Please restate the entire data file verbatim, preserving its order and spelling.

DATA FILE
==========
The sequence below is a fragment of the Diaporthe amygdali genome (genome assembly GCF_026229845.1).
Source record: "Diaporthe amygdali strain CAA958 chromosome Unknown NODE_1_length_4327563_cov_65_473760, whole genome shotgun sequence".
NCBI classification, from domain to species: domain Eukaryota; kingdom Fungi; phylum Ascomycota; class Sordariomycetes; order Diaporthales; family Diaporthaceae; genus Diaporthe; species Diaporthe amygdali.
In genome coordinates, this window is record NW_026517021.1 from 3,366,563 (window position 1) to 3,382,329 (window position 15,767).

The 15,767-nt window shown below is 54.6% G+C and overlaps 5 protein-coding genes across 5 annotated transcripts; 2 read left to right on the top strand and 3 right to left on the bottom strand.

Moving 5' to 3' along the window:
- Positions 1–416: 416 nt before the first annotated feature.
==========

The sequence below is a fragment of the Diaporthe amygdali genome (genome assembly GCF_026229845.1).
Source record: "Diaporthe amygdali strain CAA958 chromosome Unknown NODE_1_length_4327563_cov_65_473760, whole genome shotgun sequence".
NCBI classification, from domain to species: domain Eukaryota; kingdom Fungi; phylum Ascomycota; class Sordariomycetes; order Diaporthales; family Diaporthaceae; genus Diaporthe; species Diaporthe amygdali.
In genome coordinates, this window is record NW_026517021.1 from 3,366,563 (window position 1) to 3,382,329 (window position 15,767).

The 15,767-nt window shown below is 54.6% G+C and overlaps 5 protein-coding genes across 5 annotated transcripts; 2 read left to right on the top strand and 3 right to left on the bottom strand.

Moving 5' to 3' along the window:
- Positions 1–416: 416 nt before the first annotated feature.